La Crosse residents will soon no longer be able to put Styrofoam and some other plastics in with the recycling.
Harter’s Quick Clean-Up and the city of La Crosse are tweaking recycling rules for city residents after a Monday decision by the Board of Public Works allowed the company to stop taking three types of low-grade plastic.
The company will no longer process plastics labeled 3, 6 and 7, which includes polyvinyl chloride, polystyrene and other very low-grade plastics, after a request from Mathias Harter, general manager of Harter’s Green Circle Recycling.
The small change will be included on the mailer that goes out each year to users, Harter told the board.
“It’s not going to hurt us at all. We’re talking less than half of one percent of the overall stream,” Harter said.
They will stop taking PVC pipes and vinyl siding, as well as Styrofoam, plastic forks and spoons, clothes hangers and other plastics labeled 3, 6 and 7.
“There’s just nothing to do with them when we recycle them. When we take them in our recycling plant, we can’t ship them anywhere and have someone reuse them, so currently they go to the waste-energy facility,” Harter said.
The move should lower costs and increase efficiencies for Harter’s, which will help combat changing markets due to China’s recent ban on imported plastic waste. While Harter predicted the markets would eventually recover from the change, the company is looking for ways to operate more efficiently.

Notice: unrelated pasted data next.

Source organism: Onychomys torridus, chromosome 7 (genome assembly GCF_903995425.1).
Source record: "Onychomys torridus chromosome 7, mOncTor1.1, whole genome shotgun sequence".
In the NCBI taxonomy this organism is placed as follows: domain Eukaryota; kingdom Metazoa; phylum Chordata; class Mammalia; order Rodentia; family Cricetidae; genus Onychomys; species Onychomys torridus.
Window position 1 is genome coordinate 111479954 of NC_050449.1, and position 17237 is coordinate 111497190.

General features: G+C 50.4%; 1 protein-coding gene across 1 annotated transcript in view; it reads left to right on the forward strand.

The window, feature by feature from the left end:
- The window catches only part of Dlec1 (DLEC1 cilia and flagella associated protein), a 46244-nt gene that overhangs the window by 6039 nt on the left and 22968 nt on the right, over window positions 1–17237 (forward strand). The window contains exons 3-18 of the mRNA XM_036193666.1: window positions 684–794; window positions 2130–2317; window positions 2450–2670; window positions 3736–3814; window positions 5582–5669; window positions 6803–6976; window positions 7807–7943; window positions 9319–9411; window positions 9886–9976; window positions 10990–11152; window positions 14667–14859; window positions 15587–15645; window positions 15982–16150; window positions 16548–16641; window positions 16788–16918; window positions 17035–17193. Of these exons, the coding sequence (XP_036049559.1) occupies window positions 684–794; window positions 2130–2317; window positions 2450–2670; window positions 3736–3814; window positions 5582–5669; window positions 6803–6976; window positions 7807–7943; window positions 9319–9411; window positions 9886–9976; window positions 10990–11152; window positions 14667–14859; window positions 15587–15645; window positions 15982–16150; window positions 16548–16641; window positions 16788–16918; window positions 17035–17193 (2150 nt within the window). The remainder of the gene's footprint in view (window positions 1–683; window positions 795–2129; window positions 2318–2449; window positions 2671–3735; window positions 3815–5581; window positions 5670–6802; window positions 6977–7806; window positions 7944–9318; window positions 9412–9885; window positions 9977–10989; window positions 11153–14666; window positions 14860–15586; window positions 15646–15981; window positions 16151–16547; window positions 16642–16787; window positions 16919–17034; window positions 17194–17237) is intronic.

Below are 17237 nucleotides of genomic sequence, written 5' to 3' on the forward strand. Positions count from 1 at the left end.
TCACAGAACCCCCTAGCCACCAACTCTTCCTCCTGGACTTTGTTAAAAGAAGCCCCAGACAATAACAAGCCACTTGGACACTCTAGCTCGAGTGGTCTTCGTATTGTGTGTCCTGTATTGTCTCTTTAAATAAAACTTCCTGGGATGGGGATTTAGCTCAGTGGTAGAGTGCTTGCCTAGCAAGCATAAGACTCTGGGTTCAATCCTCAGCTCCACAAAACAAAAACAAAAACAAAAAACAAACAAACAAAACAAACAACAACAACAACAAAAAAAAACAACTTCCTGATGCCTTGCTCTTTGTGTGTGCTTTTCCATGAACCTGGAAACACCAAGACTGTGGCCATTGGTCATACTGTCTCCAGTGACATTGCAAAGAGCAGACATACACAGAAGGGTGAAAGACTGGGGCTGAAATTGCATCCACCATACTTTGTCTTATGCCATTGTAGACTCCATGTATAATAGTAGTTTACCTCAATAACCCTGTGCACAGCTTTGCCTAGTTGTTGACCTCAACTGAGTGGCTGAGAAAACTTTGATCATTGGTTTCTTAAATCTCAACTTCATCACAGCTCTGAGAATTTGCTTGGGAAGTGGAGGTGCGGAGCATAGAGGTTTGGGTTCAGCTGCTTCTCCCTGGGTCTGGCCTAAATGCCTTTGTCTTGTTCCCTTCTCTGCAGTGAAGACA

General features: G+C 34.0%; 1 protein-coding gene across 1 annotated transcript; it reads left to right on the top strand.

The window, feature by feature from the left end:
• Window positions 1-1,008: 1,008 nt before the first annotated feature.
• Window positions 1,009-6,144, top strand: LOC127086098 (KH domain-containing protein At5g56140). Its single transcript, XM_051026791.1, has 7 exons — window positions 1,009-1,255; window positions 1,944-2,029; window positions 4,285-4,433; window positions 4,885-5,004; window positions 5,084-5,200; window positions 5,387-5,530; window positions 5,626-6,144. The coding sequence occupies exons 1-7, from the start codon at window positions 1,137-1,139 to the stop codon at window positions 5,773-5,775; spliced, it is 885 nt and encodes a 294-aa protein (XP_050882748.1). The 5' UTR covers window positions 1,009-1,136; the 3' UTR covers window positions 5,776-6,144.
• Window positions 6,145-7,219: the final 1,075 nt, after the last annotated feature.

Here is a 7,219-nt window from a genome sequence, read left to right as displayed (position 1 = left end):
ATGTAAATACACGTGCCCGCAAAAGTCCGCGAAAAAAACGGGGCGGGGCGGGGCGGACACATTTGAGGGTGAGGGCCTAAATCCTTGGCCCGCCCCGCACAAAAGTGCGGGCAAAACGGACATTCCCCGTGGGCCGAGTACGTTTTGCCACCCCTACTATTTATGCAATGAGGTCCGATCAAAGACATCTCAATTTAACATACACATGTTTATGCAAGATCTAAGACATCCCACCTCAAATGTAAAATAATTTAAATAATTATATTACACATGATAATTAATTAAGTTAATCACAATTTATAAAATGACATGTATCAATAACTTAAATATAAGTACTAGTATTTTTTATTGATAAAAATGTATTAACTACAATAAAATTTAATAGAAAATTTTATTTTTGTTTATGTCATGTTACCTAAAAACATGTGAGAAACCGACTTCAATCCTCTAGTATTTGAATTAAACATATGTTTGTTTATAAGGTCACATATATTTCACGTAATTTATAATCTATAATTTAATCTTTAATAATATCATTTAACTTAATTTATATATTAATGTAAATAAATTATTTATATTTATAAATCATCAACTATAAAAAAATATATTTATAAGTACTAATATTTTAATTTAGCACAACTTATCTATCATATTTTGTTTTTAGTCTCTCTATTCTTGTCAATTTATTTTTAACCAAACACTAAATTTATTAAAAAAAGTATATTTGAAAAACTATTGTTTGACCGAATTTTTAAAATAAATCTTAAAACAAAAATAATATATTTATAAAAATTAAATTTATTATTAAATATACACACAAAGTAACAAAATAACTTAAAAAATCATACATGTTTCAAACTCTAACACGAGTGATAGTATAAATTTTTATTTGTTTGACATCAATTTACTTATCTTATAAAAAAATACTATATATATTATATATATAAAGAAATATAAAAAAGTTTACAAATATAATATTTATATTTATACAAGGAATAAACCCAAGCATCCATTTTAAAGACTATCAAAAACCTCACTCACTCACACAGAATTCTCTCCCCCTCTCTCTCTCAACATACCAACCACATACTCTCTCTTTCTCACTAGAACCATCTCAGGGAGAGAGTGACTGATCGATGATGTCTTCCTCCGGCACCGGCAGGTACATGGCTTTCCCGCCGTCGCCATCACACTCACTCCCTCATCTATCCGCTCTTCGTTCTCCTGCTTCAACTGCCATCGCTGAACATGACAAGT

“This helps because it cleans it up. Really when you’re competing in a saturated market, there’s a lot of material out there, if you’re able to clean the material up, then your stuff is more attractive,” Harter said.
With no market to sell those materials, it doesn’t make sense to continue to collect them.
“It takes effort to pull them out of the stream and some of them we miss and they go in with other materials in the paper bails or wherever they end up going when they make it down the wrong channel, and they contaminate that,” Harter said.
While council member Gary Padesky understood Harter’s concerns, he wondered how they would avoid higher waste after eliminating some categories of plastic.
“La Crosse does a really good job of recycling now. How would we stop people from getting confused on this and end up with a lot more recyclables in the trash?” Padesky asked.
Harter doesn’t expect the change to affect the volume of material recycled in the city, because the materials make up so little of the recycled materials.
“Usually the people who pay attention to this type of information, media that’s put out, they’re the people that care and they’re going to pay attention and do the right thing,” Harter said.